Tompkinsville

 

In Eastern Front Theatre‘s newest production, author/performer Lindsay Kyte gives viewers a different taste of Cape Breton history. From its onset, Tompkinsville firmly establishes itself in the 1930s town of Reserve Mine where the stark flavour of defeat hangs heavy in the air; men and their families are being oppressed by the almost omnipresent Dominion Company which has no qualms about giving the town inhabitants far less than their fair share.

 

Read full Halifax Bloggers article here:

Tompkinsville

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Major Motion Picture

 

Interpretative dance is an interesting creature in that it is offered a greater degree of freedom than its fellow artistic counterparts. As such, therein lies the question: how interpretative can interpretive dance be before sacrificing coherent narration?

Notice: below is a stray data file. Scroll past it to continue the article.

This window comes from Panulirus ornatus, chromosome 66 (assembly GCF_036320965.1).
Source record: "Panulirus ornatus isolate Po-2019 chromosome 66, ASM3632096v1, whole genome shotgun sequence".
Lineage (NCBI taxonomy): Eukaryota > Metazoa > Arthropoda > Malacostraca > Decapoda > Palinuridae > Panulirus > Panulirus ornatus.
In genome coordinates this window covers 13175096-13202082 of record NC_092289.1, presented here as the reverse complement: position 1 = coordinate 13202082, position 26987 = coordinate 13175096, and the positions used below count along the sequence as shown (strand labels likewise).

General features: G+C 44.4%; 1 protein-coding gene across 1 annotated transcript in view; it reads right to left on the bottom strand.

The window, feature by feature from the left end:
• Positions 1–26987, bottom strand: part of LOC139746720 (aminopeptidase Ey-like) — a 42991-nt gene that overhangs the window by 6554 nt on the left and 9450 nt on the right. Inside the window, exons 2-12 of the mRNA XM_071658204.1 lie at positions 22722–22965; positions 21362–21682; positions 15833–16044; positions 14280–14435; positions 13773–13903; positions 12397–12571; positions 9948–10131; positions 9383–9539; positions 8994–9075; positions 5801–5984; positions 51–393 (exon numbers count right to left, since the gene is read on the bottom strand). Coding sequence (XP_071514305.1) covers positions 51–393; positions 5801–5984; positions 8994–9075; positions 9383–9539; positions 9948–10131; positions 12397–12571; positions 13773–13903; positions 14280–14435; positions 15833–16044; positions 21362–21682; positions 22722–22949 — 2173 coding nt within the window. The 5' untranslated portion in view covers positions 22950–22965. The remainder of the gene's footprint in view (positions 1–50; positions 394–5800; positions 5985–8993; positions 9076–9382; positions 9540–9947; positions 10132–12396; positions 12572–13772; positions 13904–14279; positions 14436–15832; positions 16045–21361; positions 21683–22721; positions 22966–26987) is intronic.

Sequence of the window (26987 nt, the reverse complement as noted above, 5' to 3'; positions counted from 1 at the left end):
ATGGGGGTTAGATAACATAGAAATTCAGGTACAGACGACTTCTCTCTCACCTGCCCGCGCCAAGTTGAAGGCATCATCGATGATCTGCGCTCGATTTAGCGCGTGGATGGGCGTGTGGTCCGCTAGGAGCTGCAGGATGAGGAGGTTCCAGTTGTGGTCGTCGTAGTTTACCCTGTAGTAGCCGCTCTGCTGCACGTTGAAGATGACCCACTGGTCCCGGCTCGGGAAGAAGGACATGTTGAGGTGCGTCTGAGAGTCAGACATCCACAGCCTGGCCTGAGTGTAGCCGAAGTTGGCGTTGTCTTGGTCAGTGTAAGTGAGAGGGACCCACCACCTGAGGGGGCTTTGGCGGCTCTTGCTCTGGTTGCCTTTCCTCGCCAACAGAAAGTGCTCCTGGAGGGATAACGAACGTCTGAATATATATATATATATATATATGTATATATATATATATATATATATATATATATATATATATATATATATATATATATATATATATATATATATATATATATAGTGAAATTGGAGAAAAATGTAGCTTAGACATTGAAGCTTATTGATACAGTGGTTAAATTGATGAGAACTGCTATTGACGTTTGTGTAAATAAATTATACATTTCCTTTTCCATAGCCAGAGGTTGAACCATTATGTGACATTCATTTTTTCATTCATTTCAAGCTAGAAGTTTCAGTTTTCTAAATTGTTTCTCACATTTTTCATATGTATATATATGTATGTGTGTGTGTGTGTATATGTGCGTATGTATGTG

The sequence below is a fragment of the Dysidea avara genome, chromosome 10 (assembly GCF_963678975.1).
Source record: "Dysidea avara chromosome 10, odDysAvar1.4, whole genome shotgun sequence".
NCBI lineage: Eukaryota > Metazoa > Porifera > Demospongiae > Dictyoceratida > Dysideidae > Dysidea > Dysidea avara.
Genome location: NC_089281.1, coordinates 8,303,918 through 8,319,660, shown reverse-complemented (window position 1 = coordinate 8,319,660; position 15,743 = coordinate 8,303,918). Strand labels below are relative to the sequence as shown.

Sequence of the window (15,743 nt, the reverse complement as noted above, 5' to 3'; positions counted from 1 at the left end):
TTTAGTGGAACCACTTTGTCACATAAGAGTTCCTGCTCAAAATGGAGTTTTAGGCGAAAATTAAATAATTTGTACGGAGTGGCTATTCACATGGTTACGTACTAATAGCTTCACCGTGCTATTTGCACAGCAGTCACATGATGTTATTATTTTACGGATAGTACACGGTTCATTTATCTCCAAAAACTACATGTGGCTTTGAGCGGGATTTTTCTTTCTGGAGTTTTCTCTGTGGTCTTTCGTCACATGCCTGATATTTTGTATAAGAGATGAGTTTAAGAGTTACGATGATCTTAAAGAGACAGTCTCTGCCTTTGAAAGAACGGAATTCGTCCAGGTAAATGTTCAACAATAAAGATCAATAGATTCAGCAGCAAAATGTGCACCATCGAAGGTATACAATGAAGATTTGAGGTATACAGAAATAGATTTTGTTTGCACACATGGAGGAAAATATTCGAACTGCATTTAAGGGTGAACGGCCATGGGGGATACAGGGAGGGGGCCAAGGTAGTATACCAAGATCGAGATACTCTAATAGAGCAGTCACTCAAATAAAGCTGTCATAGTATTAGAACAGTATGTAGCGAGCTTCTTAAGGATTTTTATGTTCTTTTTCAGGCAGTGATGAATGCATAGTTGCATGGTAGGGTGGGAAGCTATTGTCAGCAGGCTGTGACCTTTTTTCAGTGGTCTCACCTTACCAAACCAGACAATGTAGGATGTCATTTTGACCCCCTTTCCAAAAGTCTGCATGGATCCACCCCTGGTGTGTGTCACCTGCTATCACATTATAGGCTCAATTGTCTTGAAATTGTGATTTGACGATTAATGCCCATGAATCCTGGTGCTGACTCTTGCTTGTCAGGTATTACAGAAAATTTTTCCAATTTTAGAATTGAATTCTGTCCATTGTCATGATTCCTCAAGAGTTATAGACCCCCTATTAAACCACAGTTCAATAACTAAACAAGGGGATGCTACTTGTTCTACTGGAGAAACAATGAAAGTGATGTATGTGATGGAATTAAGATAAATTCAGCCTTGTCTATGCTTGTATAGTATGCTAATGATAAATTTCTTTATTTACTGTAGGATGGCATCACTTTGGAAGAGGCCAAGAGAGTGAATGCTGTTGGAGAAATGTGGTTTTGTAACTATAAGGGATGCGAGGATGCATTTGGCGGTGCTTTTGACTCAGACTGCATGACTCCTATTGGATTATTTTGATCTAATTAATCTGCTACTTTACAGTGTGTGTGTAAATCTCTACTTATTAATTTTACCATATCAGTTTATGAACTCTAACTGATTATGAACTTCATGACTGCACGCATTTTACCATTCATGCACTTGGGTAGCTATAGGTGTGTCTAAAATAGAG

Read full Halifax Bloggers article here:

Major Motion Picture

David Sedaris’ Uncomfortable Christmas Holiday Fun Time Hour!

uncomfortable-christmas-feature

Kim’s Convenience

 

Neptune Theatre‘s newest production, Kim’s Convenience, boasts some successes while also playing host to a myriad of missteps. Penned by playwright Ins Choi, the audience is welcomed to watch a day in the life faced by so many immigrant families in our country. At the centre of this journey, we have Appa, the stern and stoic patriarch who operates his convenience store with steely purpose (a method also aptly reflected in his parenting style). Actor Paul Sun-Hyung Lee portrays his Korean iron-fisted lead well; Appa is a mountain— both proud and stubborn— and he proceeds to obliviously blur the line between the two throughout the course of the play.

Read full review on Halifax Bloggers:

Kim’s Convenience